• Be prepared to discuss your symptoms. Write them down if necessary.
  • Bring something to write on or to make an audio recording of the appointment.
  • Bring a family member or friend with you.

If your condition warrants bladder surgery, you will be prepared ahead of time by your doctor and healthcare team. They will meet with you to answer all your questions, ensure you know what to expect, and check that you are physically able to undergo surgery. Prior to surgery, you will:

  • Be directed to stop eating and drinking at a prescribed time the night before surgery
  • Be directed to stop taking certain medications within a few days prior to surgery
  • Prepare your home so it is easy to navigate, and prepare meals for when you are discharged after surgery
  • Make plans to have someone drive you home and help you after surgery


In most cases, full recovery from interstitial cystitis is not possible and treatment will be ongoing or whenever symptoms appear. However, sometimes symptoms get better and disappear over time. For the few who do not respond well to the treatments, pain management can still provide a vast improvement in quality of life.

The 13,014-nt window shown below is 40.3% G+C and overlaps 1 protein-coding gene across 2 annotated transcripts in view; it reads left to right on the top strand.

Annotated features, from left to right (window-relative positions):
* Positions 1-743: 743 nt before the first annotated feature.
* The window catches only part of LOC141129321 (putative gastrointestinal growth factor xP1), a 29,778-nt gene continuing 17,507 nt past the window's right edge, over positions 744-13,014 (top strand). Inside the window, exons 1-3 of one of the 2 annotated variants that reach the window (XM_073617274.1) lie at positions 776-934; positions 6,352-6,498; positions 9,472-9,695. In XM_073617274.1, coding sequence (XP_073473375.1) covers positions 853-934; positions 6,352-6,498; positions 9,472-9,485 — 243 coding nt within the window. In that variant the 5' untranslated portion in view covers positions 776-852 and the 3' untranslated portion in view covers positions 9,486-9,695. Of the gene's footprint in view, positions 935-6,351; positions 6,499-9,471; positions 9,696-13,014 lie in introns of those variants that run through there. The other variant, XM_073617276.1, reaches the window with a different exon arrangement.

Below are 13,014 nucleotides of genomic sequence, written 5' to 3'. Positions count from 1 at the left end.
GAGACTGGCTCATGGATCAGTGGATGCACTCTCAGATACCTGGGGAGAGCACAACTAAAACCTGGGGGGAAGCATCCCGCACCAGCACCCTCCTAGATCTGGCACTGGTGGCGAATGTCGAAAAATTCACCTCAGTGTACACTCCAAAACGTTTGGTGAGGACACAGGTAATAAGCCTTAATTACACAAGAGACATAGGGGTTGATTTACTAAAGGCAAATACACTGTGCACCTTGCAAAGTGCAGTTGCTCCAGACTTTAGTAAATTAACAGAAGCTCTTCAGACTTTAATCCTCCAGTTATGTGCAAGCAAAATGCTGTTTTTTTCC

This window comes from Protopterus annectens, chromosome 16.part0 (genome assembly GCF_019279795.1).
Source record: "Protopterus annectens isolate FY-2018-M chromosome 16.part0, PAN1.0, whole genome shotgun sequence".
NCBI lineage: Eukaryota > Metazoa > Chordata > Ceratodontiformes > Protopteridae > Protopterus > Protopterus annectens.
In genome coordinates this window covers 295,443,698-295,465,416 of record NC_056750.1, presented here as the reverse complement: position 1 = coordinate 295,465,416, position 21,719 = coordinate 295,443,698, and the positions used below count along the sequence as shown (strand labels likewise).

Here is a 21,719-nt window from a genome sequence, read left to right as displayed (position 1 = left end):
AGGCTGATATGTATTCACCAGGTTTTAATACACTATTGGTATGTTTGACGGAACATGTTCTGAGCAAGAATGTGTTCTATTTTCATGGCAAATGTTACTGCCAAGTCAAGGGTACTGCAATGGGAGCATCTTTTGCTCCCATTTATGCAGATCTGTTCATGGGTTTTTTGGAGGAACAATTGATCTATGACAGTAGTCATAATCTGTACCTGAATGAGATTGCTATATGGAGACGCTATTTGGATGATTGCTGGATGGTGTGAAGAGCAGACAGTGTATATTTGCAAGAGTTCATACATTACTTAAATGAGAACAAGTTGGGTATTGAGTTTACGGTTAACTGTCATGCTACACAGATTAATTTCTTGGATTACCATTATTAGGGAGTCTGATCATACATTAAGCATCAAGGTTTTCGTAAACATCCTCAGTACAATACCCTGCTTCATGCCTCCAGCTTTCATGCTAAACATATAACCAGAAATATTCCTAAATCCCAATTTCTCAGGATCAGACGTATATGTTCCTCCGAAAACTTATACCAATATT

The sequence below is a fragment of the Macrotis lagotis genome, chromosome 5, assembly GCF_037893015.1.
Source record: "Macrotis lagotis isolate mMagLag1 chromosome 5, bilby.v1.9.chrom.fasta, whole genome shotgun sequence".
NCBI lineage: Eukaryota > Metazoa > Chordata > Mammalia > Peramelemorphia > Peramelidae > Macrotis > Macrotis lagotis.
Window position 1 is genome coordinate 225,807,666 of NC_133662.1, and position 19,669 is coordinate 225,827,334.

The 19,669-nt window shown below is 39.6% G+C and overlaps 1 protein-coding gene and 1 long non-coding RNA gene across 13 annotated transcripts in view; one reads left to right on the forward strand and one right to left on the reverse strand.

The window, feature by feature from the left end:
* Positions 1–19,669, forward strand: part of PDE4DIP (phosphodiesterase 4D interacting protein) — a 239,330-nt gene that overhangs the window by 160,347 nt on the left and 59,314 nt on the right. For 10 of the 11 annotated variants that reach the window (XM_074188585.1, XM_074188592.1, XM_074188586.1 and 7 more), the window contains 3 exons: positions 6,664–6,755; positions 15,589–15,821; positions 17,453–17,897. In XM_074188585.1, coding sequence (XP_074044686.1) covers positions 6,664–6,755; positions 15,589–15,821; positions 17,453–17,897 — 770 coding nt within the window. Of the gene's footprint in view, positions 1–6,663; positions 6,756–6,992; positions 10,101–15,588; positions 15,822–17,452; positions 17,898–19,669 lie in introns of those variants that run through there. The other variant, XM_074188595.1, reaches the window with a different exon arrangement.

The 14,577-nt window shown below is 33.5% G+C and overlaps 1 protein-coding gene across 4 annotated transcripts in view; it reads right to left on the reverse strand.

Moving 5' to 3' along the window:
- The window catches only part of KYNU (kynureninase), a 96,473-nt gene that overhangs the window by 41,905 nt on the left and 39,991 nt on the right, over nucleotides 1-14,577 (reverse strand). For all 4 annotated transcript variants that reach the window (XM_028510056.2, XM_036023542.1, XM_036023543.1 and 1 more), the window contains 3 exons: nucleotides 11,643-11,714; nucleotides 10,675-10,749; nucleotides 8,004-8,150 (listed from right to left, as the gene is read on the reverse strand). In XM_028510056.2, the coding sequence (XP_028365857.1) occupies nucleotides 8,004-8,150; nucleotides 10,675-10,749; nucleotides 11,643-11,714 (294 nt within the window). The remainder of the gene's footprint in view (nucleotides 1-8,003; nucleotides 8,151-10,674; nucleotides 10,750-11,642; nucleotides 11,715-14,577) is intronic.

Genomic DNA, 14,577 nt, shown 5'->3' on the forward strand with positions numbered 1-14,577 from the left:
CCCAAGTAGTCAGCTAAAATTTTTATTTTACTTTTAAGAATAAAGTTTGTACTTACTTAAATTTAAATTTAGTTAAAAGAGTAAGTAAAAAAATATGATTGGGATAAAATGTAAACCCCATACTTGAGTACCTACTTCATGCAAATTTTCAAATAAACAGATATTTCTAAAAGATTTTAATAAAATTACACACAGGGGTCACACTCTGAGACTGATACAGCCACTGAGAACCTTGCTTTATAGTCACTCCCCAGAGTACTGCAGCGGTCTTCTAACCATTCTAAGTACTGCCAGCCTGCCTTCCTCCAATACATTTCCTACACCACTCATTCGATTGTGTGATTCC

Even after treatment, interstitial cystitis can result in a number of complications that may be present throughout your life. These include:

  • Lower bladder capacity due to a stiffening of the muscles in the wall of the bladder
  • Reduced quality of life due to frequent urination and pain
  • Problems with sexual intercourse due to frequent pain and urination
  • Emotional health problems that can accompany a chronic condition

The information contained in this article is meant for educational purposes only and should not replace advice from your healthcare provider.